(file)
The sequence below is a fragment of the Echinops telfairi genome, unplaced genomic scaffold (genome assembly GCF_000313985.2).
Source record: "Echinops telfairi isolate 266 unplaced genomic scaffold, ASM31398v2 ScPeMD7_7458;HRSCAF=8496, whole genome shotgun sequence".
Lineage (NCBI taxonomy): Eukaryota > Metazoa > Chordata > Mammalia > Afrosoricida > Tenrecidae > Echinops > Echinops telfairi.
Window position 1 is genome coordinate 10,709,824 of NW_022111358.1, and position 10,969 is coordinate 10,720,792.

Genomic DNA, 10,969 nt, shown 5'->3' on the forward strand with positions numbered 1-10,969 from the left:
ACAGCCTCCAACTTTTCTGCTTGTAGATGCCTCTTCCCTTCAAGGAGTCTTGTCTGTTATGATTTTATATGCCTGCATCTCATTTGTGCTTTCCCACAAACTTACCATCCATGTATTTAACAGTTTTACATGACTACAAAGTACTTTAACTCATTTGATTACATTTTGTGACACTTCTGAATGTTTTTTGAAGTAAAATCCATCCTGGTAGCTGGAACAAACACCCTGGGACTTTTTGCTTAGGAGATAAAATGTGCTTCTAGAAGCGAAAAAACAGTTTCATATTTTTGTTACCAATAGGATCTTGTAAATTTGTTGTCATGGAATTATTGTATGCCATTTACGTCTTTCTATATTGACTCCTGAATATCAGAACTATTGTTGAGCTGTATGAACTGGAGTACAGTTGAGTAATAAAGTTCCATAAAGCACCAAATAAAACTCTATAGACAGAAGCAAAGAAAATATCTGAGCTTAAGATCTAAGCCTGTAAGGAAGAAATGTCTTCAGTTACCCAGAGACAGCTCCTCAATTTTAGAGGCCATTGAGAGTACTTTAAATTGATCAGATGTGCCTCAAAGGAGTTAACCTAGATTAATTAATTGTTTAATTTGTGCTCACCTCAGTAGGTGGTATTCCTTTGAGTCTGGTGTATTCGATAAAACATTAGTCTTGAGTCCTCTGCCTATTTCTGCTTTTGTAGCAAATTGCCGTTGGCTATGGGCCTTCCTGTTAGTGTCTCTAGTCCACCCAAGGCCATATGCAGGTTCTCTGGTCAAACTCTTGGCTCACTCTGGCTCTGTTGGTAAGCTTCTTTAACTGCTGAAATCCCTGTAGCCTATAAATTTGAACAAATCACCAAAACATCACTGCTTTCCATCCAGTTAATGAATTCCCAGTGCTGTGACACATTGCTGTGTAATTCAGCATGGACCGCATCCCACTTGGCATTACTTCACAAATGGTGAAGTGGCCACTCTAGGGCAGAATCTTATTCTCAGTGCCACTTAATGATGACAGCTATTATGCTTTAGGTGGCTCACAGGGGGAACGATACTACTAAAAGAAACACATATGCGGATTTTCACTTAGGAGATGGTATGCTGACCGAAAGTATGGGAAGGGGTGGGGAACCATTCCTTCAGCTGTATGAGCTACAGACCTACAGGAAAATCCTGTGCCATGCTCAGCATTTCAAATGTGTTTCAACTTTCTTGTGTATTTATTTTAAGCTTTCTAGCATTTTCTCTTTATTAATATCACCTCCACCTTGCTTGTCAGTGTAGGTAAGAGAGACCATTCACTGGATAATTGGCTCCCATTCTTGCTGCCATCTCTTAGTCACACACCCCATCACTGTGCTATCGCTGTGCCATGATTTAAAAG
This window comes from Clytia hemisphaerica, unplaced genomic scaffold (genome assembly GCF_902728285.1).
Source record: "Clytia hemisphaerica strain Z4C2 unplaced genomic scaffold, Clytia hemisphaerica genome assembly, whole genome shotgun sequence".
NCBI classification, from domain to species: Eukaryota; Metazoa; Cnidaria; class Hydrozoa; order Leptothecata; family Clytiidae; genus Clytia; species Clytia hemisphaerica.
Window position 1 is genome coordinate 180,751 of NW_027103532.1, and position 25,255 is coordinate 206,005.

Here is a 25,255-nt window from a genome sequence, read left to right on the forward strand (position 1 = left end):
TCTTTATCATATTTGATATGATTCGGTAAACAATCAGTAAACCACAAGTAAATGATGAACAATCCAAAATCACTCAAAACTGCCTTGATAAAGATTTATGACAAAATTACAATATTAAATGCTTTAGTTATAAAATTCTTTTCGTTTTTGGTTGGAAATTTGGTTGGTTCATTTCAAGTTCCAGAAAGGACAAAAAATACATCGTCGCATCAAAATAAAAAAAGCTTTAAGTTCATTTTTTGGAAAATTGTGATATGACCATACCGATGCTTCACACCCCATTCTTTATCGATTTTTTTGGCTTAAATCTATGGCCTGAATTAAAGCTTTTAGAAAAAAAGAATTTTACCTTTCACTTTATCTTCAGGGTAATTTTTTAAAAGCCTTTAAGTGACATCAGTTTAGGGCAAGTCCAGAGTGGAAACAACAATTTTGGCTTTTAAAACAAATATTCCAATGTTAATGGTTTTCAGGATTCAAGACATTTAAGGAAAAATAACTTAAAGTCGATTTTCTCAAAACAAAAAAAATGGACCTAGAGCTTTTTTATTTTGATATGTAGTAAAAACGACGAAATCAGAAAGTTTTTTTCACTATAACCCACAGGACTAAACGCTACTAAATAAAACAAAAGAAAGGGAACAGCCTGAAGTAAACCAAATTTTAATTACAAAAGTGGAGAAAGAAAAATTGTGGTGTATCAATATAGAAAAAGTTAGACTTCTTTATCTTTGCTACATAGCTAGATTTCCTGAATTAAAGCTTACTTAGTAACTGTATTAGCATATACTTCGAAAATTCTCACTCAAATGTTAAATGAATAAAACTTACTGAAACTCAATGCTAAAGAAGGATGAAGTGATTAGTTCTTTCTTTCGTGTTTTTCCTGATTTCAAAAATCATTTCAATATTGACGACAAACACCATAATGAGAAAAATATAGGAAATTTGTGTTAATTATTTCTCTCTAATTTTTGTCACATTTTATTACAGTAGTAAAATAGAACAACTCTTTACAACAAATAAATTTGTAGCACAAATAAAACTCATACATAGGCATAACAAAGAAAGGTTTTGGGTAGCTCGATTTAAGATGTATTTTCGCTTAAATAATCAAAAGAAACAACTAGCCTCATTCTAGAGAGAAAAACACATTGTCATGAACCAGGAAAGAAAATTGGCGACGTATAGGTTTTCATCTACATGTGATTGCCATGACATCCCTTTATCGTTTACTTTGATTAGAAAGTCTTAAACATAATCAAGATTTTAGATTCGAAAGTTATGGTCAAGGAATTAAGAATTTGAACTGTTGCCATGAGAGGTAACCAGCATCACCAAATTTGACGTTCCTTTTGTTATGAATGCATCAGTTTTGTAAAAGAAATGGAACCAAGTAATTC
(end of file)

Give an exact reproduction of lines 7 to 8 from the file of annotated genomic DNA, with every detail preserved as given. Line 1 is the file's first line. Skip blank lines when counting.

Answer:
This window comes from Clytia hemisphaerica, unplaced genomic scaffold (genome assembly GCF_902728285.1).
Source record: "Clytia hemisphaerica strain Z4C2 unplaced genomic scaffold, Clytia hemisphaerica genome assembly, whole genome shotgun sequence".